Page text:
The Problem with National Intelligence and Classified Information

One of my pet peeves has been the concept of classified information. It’s commonly used as a gatekeeper to give some people access to information and keep others away from it. When people talk about it and think about it, it’s often considered of significant importance that this information is kept classified and away from other people who don’t have access. Strangely enough, no one really seems to think about it from the perspective of wondering why we keep all of this information classified in the first place.

In the old days, and I mean like the 1940s, classified information was important because it meant keeping it away from the Axis powers who meant to do us harm. During the Cold War, it was to keep the information away from the evil KGB and their cronies who were out to do all sorts of harm to the US people. I guess now it’s being kept from terrorists who, of course, mean to do us harm.

What I find myself asking more and more these days is why is the stuff we keep classified actually being kept classified. And almost always, the reasoning seems to fall short of any test of logic.

I was looking at the requirements for working for the State Department the other day and noticed that to be in practically any position, including a mechanic, you need at least a Secret clearance level. And this immediately started putting my thinking process through the obvious channels of one thing leads to another. I thought, why does a mechanic need a Secret clearance? And then you go through the usual Kevin Bacon approaches to connecting dots and start thinking “well, he might be working in the motorpool one day when some guy with Secret information might be talking about secret things.” And then you realize how absurd that is because the guy with Secret information shouldn’t be talking around people who don’t have clearances in the first place. And that got me thinking, what exactly would someone in the State Department be talking about that should be classified? And basically, it kept coming back to even more questions that bothered me because in each case, the “Secret” information appeared to me to be information that might be embarrassing if it got out but generally not something detrimental to the country itself.

And that’s what I’m starting to realize is the reason for most of our classifications today. We make things Confidential or Secret because we really don’t want anyone else to know what it is we’re tracking or talking about. Yet, the information we’re talking about probably shouldn’t be classified in the first place.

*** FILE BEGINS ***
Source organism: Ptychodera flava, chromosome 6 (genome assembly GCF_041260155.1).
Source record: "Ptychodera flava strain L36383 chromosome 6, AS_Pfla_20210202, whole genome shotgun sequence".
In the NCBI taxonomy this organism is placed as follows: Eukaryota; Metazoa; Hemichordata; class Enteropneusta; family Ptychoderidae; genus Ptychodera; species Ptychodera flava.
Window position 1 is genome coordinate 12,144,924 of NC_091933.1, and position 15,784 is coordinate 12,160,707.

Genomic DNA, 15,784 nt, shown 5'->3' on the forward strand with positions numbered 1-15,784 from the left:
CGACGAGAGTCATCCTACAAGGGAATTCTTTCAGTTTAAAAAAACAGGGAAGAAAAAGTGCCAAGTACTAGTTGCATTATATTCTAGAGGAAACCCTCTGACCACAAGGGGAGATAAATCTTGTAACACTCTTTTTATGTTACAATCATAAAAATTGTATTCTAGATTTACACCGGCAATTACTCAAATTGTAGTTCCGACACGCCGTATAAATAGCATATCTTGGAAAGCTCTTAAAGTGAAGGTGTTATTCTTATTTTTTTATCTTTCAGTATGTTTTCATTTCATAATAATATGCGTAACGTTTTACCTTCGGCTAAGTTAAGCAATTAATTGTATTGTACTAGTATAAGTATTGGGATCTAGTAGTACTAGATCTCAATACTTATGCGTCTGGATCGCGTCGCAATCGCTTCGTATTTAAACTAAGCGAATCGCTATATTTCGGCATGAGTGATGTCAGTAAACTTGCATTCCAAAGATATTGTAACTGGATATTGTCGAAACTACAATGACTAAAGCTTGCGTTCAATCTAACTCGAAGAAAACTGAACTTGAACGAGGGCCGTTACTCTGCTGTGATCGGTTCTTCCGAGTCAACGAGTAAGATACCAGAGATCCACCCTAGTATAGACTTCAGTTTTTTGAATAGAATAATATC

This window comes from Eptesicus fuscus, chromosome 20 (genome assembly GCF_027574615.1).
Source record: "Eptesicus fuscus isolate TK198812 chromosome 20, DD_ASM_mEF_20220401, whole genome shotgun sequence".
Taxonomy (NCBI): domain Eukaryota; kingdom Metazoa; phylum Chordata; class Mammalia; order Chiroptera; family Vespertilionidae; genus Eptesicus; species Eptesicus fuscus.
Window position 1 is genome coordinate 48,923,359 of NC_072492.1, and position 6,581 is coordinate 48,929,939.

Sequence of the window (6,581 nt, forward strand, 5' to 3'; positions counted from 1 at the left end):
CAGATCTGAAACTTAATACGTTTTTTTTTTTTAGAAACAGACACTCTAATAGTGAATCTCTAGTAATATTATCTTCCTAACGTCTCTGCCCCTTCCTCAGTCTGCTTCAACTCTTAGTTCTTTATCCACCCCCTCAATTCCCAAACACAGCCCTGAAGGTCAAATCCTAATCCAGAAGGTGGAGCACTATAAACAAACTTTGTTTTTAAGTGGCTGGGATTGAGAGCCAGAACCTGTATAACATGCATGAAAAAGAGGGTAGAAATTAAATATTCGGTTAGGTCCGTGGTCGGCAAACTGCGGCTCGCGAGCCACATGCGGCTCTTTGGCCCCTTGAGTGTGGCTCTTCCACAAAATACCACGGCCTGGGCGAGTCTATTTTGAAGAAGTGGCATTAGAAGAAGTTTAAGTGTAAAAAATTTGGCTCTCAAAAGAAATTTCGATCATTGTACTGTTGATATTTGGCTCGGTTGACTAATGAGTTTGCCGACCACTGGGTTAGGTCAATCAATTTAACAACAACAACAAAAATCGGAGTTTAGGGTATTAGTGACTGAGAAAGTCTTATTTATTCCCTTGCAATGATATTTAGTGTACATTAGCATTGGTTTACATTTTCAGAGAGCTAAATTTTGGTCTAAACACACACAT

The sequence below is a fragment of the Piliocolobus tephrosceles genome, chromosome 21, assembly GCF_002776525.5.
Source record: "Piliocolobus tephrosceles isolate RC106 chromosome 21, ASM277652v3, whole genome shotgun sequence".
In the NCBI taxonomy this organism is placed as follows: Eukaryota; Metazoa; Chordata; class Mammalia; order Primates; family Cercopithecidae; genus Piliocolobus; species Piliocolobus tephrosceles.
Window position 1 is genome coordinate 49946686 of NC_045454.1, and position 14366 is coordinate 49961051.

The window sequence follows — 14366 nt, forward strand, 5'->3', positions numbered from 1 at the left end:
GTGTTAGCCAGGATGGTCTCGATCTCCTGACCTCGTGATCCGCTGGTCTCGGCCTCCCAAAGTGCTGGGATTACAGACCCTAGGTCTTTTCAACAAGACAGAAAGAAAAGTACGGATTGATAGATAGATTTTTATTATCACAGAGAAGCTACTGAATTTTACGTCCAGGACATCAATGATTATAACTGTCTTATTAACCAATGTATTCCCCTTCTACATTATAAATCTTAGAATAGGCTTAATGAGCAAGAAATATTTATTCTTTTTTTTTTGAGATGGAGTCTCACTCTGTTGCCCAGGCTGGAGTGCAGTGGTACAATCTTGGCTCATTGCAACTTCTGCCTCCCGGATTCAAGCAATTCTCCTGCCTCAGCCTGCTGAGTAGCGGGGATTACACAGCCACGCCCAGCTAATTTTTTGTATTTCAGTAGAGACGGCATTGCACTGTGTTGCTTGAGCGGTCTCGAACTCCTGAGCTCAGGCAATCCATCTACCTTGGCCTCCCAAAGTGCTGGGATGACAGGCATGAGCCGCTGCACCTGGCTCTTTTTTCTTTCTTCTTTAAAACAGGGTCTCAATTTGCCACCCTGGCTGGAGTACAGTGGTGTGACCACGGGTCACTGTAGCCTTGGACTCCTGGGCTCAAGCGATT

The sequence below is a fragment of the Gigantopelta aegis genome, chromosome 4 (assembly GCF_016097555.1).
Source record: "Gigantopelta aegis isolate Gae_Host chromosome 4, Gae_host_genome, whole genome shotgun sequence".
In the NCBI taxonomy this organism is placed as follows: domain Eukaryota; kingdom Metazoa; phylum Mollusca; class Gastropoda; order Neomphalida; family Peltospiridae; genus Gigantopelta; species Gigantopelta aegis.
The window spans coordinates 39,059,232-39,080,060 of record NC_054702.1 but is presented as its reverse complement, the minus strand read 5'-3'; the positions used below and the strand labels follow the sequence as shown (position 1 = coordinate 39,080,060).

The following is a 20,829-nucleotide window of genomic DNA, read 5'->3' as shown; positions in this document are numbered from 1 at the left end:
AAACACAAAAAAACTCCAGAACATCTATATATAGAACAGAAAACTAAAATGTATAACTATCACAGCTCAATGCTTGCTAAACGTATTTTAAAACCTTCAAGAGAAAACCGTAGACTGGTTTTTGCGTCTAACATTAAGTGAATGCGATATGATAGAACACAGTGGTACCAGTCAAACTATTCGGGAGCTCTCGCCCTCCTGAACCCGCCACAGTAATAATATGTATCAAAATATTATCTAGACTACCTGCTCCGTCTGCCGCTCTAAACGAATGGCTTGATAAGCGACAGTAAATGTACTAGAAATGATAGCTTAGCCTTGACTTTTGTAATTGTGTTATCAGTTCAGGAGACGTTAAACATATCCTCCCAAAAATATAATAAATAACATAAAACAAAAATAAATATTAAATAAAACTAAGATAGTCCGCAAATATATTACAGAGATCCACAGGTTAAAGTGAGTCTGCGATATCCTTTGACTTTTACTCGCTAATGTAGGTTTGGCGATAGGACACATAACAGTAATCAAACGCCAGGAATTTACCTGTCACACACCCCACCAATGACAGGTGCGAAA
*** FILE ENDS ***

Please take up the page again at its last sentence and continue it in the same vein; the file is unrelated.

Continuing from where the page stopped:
We live in a country that values its freedoms. But in order to truly value those freedoms, the people of that country need to know what their leaders are actually doing. But we don’t. Because they classify everything to make sure that we don’t know what they’re doing.

Does this protect our country? Not in the slight. As a matter of fact, it makes our country even more vulnerable because its people are putting others into power based on limited knowledge of what might really be going on. And we’re told that it’s better this way because what’s really doing on is too important for everyone to know what’s going on. It’s kind of one of those vicious cycles that doesn’t ever get any better.

So, who are we supposed to be protecting this information from? The Russians? The Chinese? The North Koreans? It all sounds good in theory, but in reality, so little of that information that is classified these days would make a difference if any of those entities actually knew what was going on. Well, maybe the schematics of how to build a nuclear device, or something like that, but that’s not really what we’re classifying. We’re classifying conversations between people who couldn’t build a nuclear device if their lives depended on it. They’re bureaucrats who really don’t have a lot of intricate knowledge about anything.

I sometimes think the majority of the stuff they classify is just to appear more important than they really are. And this mentality feeds upon itself and often makes things even worse.

Back when I was in the service and working in that field, I used to see things become classified that had just been printed in the New York Times. But because some bureaucrat read it, he would then type up the same article and then declare “SECRET” or even “TOP SECRET” and make sure only those with high clearances were able to read it. But the newspaper article would still be out there, being read by anyone who bought it, including parakeets who had it lined on the bottom of their cages. And as sad as this seems to admit, people were threatened with being brought up on charges because of disclosing something that they might have actually read in the newspaper but some other bureaucrat only read it in a security briefing (because of that doofus who classified it in the first place).

I’ll come out and just say what I believe here, but I think way too much information is deemed classified in a society that should be a lot more open with its information. We classify farm reports, trade manuals, articles from newspapers (as previously mentioned), financial forecasts, political meetings, patents, treatments for diseases and illnesses, phone call records, as well as so much more information all in the guise of protecting “national security.” And honestly, what’s the benefit?

To be honest, I don’t perceive this changing any time soon because bureaucrats love to think of themselves as more important than they really are. That’s never been different in our civilization. The greatest impediment to evolving knowledge is when we hoard knowledge and evidence, yet we seem to do that more and more these days.

Author of Innocent Until Proven Guilty and 15 other novels. Writer, college professor and computer game designer.

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